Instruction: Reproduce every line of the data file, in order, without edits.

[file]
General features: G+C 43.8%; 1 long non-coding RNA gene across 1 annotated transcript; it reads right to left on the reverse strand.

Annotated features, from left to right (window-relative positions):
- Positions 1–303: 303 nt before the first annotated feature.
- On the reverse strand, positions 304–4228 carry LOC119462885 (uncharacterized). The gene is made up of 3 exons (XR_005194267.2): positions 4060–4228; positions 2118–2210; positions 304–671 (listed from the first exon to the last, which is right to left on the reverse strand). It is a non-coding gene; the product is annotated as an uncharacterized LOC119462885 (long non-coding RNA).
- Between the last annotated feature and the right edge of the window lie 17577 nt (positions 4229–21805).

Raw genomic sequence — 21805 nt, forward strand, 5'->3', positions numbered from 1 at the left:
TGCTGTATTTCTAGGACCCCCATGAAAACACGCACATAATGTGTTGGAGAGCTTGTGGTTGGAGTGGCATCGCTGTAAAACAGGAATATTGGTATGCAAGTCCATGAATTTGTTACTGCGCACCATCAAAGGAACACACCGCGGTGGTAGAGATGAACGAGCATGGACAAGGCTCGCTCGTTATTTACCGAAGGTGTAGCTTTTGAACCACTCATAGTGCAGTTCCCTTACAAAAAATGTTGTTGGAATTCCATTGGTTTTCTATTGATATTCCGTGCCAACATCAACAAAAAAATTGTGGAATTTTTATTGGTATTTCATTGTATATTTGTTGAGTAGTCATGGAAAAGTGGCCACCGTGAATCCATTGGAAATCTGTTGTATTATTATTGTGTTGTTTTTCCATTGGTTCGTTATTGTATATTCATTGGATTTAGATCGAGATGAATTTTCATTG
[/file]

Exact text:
General features: G+C 43.8%; 1 long non-coding RNA gene across 1 annotated transcript; it reads right to left on the reverse strand.

Annotated features, from left to right (window-relative positions):
- Positions 1–303: 303 nt before the first annotated feature.
- On the reverse strand, positions 304–4228 carry LOC119462885 (uncharacterized). The gene is made up of 3 exons (XR_005194267.2): positions 4060–4228; positions 2118–2210; positions 304–671 (listed from the first exon to the last, which is right to left on the reverse strand). It is a non-coding gene; the product is annotated as an uncharacterized LOC119462885 (long non-coding RNA).
- Between the last annotated feature and the right edge of the window lie 17577 nt (positions 4229–21805).

Raw genomic sequence — 21805 nt, forward strand, 5'->3', positions numbered from 1 at the left:
TGCTGTATTTCTAGGACCCCCATGAAAACACGCACATAATGTGTTGGAGAGCTTGTGGTTGGAGTGGCATCGCTGTAAAACAGGAATATTGGTATGCAAGTCCATGAATTTGTTACTGCGCACCATCAAAGGAACACACCGCGGTGGTAGAGATGAACGAGCATGGACAAGGCTCGCTCGTTATTTACCGAAGGTGTAGCTTTTGAACCACTCATAGTGCAGTTCCCTTACAAAAAATGTTGTTGGAATTCCATTGGTTTTCTATTGATATTCCGTGCCAACATCAACAAAAAAATTGTGGAATTTTTATTGGTATTTCATTGTATATTTGTTGAGTAGTCATGGAAAAGTGGCCACCGTGAATCCATTGGAAATCTGTTGTATTATTATTGTGTTGTTTTTCCATTGGTTCGTTATTGTATATTCATTGGATTTAGATCGAGATGAATTTTCATTG